• If there are protests/riots they often start south of campus and end up in Downtown Berkeley Sure, but the protests are rarely as dramatic as the media makes them out to be.  Once I got secondhand teargassed on my way home (Southside) but honestly that's on me because I knew the protests were going on and I chose to take the shortest path home (through the protest) rather than go around.
  • Use campus shuttle/door-to-door/escort service at night, don't walk home alone at night Campus shuttle/Bear Walk are great, but certainly not necessary.  Campus and streets are well lit.  I've taken the shuttle because I'm lazy and don't want to walk.  Tons of people take it for safety and/or convenience.
  • Don't put your guard down even on campus Ok this is bonkers.  Don't be dumb, but it's not like someone is gonna come snatch your laptop out of your hands in broad daylight.  Be smart and aware of your surroundings at night, don't leave your stuff unattended, and lock your bike up very very well (U-lock for the frame and one wheel, cable for the other wheel, and probably a seat lock for good measure). Also don't go in the eucalyptus grove at night.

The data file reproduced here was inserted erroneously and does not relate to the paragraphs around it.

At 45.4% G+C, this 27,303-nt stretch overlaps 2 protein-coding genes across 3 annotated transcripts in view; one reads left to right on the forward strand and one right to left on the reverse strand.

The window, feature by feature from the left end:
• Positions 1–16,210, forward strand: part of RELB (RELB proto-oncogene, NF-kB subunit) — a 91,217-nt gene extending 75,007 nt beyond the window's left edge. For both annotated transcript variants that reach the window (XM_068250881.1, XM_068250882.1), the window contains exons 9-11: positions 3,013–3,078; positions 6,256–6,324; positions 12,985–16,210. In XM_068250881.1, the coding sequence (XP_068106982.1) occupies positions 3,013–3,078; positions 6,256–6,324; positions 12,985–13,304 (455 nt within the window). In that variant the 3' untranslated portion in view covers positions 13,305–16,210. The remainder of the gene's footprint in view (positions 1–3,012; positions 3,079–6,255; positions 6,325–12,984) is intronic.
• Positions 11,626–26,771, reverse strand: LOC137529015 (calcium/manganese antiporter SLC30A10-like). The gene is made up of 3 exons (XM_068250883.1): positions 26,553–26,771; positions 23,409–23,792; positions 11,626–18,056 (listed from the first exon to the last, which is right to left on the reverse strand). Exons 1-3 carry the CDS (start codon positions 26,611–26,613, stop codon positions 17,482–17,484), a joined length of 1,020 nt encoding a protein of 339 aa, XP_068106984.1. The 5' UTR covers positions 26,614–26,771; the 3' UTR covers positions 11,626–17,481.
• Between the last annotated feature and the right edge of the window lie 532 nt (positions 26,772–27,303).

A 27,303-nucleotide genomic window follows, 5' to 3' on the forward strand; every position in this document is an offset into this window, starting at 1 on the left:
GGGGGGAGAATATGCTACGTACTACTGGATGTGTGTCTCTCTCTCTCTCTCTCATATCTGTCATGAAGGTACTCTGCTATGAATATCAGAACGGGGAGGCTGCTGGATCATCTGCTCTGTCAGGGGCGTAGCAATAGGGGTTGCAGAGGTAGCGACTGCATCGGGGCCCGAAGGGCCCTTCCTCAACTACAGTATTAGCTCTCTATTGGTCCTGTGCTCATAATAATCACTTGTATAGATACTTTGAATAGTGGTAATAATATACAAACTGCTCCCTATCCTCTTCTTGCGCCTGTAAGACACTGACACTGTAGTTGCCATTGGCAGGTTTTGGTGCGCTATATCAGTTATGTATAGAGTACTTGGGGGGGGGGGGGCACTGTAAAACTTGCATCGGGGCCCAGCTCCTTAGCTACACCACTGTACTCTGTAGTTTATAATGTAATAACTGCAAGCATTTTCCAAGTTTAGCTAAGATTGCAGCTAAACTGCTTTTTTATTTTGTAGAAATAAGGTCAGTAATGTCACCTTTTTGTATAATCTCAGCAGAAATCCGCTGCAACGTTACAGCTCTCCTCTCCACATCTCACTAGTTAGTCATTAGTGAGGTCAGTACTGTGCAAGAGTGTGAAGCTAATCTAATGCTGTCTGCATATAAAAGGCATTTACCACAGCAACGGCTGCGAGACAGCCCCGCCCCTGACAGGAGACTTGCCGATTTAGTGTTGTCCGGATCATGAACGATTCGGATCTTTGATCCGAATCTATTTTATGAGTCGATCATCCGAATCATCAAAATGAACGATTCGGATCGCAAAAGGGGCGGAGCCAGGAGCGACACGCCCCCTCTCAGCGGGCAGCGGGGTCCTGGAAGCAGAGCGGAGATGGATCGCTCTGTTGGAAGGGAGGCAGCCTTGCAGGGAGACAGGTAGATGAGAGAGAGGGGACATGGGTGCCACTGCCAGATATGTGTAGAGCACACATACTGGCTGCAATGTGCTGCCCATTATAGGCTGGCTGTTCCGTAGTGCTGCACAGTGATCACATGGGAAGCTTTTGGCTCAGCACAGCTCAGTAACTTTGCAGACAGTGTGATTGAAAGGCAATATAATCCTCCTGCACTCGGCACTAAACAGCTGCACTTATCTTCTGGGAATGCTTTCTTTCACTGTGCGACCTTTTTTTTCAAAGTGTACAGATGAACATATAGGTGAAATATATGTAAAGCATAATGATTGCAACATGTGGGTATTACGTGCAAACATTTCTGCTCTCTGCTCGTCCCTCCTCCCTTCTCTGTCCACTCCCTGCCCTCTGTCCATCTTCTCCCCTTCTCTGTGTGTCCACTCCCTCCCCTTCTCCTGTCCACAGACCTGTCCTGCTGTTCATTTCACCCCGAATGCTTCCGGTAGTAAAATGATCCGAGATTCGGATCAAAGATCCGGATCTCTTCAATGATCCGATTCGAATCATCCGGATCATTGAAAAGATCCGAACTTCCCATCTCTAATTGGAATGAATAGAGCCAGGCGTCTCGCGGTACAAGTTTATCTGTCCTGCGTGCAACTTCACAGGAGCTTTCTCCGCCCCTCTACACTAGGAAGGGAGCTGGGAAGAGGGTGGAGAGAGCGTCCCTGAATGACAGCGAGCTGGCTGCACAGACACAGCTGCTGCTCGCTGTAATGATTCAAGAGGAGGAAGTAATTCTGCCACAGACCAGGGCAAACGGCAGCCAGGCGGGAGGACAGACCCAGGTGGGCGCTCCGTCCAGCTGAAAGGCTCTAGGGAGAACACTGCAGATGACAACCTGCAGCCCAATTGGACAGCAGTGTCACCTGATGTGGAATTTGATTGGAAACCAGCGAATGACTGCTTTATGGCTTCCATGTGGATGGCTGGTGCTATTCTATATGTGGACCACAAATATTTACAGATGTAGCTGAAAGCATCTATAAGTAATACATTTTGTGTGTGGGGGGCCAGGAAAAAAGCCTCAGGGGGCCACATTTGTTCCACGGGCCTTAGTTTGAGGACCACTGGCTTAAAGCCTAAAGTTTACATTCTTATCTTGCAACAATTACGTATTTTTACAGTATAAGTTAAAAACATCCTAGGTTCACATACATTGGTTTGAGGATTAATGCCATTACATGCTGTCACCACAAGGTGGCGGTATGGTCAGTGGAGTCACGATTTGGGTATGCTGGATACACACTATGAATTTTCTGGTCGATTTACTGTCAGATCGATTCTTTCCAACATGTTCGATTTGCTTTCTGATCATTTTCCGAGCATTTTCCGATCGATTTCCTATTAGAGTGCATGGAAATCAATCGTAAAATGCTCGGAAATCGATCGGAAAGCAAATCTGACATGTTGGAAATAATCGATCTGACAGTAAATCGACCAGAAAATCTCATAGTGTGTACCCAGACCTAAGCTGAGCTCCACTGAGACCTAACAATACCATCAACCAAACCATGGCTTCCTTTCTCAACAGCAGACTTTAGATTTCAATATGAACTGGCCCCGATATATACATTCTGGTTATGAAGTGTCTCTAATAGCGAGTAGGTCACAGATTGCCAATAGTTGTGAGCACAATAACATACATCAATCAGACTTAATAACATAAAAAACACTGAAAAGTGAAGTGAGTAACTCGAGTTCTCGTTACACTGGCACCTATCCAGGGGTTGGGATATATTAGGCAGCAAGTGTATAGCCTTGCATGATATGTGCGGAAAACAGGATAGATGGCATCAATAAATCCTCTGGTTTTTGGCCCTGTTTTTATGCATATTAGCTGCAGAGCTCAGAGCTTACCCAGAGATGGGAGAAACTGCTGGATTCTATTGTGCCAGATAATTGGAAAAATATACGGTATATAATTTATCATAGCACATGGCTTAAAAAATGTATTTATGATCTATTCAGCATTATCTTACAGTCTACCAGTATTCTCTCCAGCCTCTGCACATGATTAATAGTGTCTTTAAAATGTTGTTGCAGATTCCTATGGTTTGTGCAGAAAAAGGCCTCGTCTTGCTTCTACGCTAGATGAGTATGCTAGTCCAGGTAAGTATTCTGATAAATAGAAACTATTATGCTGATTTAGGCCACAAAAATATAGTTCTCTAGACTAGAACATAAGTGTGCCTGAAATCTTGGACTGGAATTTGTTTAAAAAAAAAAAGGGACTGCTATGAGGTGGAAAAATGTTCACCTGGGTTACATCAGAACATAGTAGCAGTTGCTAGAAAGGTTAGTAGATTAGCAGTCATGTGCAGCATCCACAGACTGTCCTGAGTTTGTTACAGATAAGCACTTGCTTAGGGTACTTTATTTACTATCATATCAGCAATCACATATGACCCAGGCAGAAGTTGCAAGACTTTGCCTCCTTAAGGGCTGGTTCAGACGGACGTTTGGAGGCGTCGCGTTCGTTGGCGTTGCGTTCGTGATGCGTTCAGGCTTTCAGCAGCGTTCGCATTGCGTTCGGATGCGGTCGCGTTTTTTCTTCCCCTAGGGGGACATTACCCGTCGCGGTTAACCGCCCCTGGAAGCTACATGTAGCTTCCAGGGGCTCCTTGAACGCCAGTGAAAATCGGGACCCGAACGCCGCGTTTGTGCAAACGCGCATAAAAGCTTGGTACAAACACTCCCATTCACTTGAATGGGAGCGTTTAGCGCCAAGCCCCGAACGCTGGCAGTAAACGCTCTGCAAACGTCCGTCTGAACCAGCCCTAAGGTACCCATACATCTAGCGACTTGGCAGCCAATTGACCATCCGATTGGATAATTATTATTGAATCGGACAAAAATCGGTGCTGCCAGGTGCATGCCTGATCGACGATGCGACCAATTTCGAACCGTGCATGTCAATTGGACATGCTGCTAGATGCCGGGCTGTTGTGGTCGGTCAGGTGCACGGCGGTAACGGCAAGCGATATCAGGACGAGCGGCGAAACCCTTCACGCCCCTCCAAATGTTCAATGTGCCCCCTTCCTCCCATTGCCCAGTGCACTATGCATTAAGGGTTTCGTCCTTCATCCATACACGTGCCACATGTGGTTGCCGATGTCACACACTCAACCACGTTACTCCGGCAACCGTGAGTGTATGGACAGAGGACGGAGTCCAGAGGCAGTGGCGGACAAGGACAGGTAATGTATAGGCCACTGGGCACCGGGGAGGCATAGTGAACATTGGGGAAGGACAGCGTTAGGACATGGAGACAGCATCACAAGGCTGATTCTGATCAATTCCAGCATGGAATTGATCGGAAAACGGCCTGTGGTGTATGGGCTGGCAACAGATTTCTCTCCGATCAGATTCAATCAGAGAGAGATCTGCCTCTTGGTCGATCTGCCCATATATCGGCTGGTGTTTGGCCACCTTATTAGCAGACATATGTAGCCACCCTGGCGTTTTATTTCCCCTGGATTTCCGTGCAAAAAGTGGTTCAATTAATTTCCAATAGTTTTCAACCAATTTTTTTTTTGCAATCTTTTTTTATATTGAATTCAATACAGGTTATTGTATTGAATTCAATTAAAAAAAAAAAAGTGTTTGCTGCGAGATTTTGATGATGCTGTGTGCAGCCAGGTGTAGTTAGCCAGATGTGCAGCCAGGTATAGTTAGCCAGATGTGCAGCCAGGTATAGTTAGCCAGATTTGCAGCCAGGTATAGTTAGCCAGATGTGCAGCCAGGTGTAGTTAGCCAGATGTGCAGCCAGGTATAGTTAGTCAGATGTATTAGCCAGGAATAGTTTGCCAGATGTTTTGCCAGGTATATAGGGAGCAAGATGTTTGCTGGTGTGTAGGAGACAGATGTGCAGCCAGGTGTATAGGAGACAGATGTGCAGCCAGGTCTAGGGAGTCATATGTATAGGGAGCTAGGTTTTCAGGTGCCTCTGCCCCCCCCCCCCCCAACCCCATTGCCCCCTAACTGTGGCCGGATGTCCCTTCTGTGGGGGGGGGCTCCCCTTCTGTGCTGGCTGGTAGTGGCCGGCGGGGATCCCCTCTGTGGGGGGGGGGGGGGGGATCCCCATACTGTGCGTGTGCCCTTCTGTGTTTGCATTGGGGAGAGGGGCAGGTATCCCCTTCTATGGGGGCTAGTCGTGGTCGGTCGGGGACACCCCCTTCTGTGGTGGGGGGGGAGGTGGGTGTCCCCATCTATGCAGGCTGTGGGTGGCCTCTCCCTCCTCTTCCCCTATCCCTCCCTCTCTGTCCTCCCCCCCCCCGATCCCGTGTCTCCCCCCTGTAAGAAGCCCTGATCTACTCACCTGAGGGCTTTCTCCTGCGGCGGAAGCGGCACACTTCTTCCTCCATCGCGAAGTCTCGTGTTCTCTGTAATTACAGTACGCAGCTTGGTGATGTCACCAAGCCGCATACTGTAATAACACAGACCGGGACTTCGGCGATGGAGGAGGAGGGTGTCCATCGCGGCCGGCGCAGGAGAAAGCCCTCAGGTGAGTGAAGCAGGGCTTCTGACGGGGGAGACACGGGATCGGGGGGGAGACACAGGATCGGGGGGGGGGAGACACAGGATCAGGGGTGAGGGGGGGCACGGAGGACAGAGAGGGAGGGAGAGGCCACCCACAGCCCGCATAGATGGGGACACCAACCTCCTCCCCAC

• Parking is often at capacity plus parking garages have been targets for muggers so commuting isn't desirable True.  I've been in the area for 5+ years and haven't owned a car.  Don't need one (shout out to BART and AC Transit)

 

ld;dr Berkeley isn't anywhere near the level of unsafe/scary that people on the internet seem to think it is.  It's and awesome place.

I hope you (and others) find this helpful.  Also, based on your username, I'm assuming you're a M.Arch. candidate, so I might see you around.  I might be starting the Architecture MS this fall.

Go Bears.

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On 3/22/2018 at 3:23 PM, gradapp2k18 said:

 

ld;dr Berkeley isn't anywhere near the level of unsafe/scary that people on the internet seem to think it is.  It's and awesome place.

 

I hear most people that go to Berkeley are smug and overly defensive about their school since it's in an undesirable city, is this true? Oh wait nevermind you already answered.